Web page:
Skip to main content

Search form

Press Releases

December 19, 2006
Washington, DC – December 19, 2006 – A new Center for Responsible Lending (CRL) study reveals that 2.2 million American households will lose their homes and as much as $164 billion due to foreclosures in the subprime mortgage market. Titled, "Losing Ground: Foreclosures in the Subprime Market and Their Cost to Homeowners," the CRL study is the first comprehensive, nationwide review of millions of subprime mortgages originated from 1998 through the third quarter of 2006. CRL's research suggests that risky lending practices have triggered the worst foreclosure crisis in the...
September 29, 2006
Federal financial regulators took a step toward making the mortgage market safer for borrowers today, although there is still much more they can do. Alarmed by a huge increase in new types of mortgages with monthly payments that can make huge leaps, causing "payment shock" to families, regulators will now require lenders to consider whether a borrower can afford these types of home loans. That means fewer homeowners in the future will wind up losing their homes to the banks through foreclosure. The securities business already requires stockbrokers to consider whether investors can...
September 29, 2006
The Center for Responsible Lending commends federal regulators who said today they would start requiring lenders to consider whether a borrower can repay when they make certain kinds of home loans. But the regulators missed the boat in helping all the consumers at risk from mortgages that could blow up on them. Lenders have sold billions of dollars of complicated, difficult-to-understand adjustable-rate option mortgages to homebuyers in the last few years without regard to their ability to repay. As the banks pushed more people into buying houses they couldn't afford, the housing...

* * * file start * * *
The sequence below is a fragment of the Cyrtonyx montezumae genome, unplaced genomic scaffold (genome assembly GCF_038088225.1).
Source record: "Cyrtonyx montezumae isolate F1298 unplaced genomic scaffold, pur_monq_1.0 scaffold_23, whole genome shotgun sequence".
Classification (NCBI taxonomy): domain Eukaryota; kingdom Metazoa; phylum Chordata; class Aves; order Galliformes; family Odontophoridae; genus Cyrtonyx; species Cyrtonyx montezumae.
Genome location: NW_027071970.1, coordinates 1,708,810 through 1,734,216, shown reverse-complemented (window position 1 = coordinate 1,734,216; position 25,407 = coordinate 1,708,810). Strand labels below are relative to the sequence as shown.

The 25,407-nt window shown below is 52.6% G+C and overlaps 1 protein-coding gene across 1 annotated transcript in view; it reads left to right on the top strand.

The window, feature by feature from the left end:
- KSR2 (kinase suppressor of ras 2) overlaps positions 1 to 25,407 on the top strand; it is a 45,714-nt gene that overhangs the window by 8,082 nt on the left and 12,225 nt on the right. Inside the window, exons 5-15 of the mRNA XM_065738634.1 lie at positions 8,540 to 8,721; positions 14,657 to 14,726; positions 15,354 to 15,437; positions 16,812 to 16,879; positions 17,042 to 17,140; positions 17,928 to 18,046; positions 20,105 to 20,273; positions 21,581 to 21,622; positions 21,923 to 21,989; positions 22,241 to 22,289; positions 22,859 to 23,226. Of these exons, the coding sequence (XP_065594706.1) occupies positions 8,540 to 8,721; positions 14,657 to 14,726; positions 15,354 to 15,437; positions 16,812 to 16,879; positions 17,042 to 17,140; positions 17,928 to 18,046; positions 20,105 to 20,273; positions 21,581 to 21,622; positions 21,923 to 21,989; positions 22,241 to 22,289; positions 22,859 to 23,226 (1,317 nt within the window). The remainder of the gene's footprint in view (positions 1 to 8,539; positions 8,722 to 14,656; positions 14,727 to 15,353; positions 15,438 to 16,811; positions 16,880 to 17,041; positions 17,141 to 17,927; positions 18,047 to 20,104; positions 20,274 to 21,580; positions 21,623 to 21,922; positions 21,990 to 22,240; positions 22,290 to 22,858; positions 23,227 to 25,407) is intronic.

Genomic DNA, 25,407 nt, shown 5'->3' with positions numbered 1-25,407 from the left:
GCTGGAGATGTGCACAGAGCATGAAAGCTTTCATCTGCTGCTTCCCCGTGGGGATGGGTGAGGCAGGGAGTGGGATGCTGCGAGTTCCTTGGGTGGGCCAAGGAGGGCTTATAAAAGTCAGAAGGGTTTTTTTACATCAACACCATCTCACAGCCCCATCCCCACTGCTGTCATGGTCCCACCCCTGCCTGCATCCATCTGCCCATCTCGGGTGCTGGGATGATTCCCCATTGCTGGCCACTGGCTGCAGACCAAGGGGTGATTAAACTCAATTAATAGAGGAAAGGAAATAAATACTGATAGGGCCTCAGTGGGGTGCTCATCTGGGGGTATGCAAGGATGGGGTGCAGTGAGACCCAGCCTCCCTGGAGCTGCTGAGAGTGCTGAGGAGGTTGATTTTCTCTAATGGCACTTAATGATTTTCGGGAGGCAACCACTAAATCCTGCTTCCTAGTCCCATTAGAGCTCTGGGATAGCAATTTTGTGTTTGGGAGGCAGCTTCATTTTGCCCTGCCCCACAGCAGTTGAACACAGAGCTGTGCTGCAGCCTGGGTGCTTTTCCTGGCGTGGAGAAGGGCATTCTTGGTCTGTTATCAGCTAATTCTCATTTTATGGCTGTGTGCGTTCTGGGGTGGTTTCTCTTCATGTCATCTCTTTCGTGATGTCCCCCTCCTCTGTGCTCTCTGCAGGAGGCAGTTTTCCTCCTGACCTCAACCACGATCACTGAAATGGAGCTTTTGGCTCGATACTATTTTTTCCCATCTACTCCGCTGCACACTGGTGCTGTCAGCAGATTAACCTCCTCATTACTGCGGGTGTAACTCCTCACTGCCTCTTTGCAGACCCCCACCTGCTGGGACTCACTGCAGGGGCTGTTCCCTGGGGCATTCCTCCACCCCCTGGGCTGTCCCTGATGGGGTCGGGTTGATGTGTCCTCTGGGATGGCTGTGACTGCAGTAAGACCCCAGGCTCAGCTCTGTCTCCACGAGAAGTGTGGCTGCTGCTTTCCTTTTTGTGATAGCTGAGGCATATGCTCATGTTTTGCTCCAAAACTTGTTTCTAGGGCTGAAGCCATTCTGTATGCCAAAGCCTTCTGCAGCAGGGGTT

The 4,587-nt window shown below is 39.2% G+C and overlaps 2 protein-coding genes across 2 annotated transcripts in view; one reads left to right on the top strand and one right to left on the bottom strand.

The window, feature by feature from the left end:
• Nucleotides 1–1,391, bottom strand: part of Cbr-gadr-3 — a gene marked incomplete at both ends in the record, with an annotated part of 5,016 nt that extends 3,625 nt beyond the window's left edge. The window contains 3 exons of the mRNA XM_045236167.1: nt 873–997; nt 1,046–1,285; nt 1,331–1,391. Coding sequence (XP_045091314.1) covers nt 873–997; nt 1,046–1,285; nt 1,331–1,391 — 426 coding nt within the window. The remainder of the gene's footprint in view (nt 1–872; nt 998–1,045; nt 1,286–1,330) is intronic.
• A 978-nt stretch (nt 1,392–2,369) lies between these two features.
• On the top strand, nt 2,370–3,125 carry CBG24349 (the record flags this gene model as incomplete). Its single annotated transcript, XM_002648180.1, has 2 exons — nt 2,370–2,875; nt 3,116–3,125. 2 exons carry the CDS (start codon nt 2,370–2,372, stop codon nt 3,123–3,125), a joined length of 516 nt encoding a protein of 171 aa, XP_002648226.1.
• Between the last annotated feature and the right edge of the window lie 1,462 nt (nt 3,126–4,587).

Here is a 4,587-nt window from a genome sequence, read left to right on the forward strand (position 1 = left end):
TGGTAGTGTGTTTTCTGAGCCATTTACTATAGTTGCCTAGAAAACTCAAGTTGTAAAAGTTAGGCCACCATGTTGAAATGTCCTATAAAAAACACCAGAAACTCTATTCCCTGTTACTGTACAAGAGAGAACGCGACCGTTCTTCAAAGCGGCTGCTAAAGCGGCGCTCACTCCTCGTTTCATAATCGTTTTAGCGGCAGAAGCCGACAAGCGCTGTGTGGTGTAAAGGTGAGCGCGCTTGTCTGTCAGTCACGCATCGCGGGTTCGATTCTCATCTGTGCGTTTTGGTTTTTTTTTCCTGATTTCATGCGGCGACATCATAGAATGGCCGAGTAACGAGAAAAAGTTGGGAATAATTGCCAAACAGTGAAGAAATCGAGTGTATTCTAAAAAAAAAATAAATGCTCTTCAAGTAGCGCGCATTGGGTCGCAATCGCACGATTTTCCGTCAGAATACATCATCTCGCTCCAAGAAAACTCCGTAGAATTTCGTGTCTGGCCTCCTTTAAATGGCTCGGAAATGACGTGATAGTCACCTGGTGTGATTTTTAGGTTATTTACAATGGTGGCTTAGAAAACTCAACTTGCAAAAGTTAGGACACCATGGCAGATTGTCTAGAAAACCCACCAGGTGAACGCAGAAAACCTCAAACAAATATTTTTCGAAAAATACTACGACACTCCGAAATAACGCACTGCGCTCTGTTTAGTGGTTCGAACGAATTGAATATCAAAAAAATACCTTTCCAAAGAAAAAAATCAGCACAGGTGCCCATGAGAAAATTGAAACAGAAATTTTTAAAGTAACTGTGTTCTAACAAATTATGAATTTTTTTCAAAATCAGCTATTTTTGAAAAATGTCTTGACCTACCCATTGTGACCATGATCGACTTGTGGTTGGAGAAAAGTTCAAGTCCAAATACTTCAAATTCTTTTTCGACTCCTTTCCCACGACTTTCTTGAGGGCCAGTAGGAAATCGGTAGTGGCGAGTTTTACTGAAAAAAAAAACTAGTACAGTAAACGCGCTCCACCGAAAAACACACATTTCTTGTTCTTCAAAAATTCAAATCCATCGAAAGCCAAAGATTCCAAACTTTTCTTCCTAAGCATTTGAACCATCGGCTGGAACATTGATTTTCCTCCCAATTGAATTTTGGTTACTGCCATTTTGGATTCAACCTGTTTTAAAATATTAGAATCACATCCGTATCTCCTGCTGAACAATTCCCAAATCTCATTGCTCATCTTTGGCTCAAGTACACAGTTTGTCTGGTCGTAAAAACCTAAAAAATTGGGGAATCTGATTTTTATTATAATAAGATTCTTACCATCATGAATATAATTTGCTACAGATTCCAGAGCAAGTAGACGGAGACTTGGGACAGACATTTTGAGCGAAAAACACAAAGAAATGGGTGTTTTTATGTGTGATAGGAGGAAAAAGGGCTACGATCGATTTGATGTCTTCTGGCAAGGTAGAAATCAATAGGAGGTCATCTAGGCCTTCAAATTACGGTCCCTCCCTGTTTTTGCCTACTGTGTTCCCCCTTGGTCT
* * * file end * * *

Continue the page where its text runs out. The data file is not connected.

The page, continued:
September 20, 2006
Michael Calhoun, president of the Center for Responsible Lending, urged policymakers to address high-risk "exploding" ARMs in the subprime market before subcommittees of the Senate Committee on Banking, Housing and Urban Affairs today. "Nontraditional loans in the subprime market are seriously eroding the traditional benefits of homeownership," said Mr. Calhoun. "By their very nature, they pose a high risk of losing valuable home equity or foreclosure." Hybrid ARMs and nontraditional mortgage products in the subprime market are structured to cause families to fail. Mortgage brokers and...
September 8, 2006
The Federal Reserve today released figures showing once again that African-Americans and Latinos pay more for mortgages than white borrowers. Data collected from lenders for 2005 show that a majority of loans (52%) to African-Americans and more than one in three loans (40%) to Latinos were higher-cost. White borrowers received a much lower portion of higher cost loans, only one in five, or 19%. Some lenders and their lobbyists will claim that these disparities occur because minorities pose higher financial risks and so get charged more for a loan. The Center for Responsible Lending,...